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Hoyin: I am a lawyer with much copyright experience (I also taught it at one time). For working photogs, I offer the following: for a modest fee ($125), I will send a series of letters (up to three) to alleged infringers and their ISPs. Often, I find that a threatening letter is enough to compel the infringer to remove the work in question (or cause the ISP to terminate the infringer's account). In some cases, a letter will lead to a payment to the photog. If you or anyone else is interested, E-mail me with facts and a link to the infringing site. I will send you my address for payment. I am a member of several state Bars, as well as various federal Bars and the Bar of the US Supreme Court.

-- John Costo , March 05, 2000; 07:55 P.M. Eastern

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... but Hoyin's point was about an ISP whose conditions apparently included assuming copyright ownership. Very bad news, of course, but anyone who accepts such terms is an idiot.

-- Alan Gibson , March 05, 2000; 08:59 P.M. Eastern

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[...] most answers suggest consulting a lawyer--but how many of us have the time and means to do that [...] If you can do it yourself, and you have the time, you might not need a lawyer. Though you probably won't go wrong having a cooler head on your side.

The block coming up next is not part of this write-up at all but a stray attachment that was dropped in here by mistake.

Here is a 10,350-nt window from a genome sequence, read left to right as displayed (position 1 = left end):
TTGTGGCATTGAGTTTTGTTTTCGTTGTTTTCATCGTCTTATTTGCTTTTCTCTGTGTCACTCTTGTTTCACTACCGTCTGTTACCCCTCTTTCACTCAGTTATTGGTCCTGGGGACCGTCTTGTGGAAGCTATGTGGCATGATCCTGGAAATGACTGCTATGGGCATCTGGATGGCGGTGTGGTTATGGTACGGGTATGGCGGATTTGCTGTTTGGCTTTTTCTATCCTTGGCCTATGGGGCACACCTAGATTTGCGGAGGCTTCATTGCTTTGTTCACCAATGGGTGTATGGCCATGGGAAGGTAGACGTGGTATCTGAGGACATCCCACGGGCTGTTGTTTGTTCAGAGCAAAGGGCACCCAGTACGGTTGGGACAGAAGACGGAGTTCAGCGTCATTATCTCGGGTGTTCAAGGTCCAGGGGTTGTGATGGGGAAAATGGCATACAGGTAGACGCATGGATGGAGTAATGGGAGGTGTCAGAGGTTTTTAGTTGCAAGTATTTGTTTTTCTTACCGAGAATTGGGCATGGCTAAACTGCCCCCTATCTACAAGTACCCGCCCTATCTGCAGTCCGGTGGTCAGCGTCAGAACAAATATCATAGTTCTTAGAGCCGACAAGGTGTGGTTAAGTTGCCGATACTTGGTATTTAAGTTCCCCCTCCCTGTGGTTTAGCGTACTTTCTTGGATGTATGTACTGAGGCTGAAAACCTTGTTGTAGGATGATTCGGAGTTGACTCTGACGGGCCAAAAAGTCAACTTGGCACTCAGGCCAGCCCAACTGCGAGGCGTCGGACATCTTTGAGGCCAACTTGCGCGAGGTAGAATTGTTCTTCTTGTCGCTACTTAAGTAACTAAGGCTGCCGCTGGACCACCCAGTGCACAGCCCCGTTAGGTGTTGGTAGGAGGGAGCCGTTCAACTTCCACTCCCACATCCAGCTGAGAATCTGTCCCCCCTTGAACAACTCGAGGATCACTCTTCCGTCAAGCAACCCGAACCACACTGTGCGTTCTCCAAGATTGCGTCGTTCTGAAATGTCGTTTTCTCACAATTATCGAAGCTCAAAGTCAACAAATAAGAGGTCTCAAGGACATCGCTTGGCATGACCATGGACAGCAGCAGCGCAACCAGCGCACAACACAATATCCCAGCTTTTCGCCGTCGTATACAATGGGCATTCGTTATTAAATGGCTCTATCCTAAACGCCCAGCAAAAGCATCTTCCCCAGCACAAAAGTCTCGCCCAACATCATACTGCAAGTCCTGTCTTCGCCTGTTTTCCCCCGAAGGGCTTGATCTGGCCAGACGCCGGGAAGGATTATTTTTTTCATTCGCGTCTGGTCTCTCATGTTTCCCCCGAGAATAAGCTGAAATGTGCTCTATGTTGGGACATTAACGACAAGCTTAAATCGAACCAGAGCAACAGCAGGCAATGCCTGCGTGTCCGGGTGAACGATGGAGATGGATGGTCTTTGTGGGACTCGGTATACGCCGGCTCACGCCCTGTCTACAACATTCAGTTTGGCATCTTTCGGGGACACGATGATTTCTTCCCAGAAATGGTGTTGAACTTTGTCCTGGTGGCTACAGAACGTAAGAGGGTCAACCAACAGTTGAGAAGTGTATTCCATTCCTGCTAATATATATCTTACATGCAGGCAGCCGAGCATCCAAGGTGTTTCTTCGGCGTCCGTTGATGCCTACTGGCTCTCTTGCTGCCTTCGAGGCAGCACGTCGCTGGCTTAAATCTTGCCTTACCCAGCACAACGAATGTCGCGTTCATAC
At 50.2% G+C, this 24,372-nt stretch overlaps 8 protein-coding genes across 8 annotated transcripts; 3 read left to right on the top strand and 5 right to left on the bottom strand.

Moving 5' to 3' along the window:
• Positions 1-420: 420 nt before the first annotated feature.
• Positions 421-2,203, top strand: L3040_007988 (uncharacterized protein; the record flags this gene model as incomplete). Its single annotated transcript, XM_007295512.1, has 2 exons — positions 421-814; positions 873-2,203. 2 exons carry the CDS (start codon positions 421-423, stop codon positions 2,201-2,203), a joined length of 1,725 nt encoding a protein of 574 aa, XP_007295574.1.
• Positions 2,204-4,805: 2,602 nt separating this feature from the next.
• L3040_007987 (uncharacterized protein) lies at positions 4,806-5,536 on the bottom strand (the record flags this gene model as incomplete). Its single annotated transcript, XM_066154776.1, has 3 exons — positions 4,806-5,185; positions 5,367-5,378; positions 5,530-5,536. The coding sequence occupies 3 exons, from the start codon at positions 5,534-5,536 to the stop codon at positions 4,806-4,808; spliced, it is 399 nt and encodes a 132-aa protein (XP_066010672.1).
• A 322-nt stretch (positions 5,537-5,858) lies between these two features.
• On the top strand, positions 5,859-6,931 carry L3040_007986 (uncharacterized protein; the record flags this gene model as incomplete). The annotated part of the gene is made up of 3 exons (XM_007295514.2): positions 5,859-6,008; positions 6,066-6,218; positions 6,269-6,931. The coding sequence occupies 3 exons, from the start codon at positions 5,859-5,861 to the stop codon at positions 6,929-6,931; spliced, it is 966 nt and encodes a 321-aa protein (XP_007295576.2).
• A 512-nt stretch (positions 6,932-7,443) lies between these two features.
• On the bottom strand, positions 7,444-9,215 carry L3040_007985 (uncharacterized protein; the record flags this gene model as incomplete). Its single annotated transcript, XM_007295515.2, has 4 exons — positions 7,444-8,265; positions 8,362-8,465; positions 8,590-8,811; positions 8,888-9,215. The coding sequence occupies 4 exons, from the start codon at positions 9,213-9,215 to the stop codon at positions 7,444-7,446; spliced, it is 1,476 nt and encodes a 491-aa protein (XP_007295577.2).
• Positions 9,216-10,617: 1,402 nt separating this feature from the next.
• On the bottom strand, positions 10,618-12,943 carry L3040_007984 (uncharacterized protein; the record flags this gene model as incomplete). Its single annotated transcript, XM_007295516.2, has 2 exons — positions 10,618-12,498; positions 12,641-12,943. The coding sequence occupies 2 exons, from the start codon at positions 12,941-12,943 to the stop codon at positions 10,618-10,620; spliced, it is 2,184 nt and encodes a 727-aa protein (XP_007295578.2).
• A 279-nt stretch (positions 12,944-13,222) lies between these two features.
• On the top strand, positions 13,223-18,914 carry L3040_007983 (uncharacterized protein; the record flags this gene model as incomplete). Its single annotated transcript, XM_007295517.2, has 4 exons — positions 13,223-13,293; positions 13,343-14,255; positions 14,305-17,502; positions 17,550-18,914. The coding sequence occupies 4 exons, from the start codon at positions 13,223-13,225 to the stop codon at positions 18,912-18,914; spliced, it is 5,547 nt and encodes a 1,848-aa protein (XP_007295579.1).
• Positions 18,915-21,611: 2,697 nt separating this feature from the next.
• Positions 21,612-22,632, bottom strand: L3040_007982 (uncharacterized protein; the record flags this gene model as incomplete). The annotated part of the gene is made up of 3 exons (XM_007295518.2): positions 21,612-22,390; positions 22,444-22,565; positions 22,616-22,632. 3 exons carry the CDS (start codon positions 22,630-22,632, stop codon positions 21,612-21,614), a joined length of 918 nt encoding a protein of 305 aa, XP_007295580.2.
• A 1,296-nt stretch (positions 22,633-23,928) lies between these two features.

If you can't do it yourself, you must secure a lawyer.

If you can't secure a lawyer, then you are screwed.

This is known as the "Rule of Law", as it has evolved (or maybe "devolved"?) over the centuries. It is unlikely any "pressure group" will be able to change it in a meaningful way. [ie, Mr. Costo's offer seems reasonable to me!]

A far more potent force is the technology itself ... as the RIAA and the MPAA has discovered. Business models based on distribution of physical artifacts by various cartels, middle-men and the like will ultimately collapse, even if the music and movie industries manage to prevail on all their outstanding claims. So I think a more interesting question is not how to apply "pressure" to keep the status quo, but how to exist in an environment where making copies of things is at the very core of what it is to be "digital".

-- Matthew Francey , March 05, 2000; 09:59 P.M. Eastern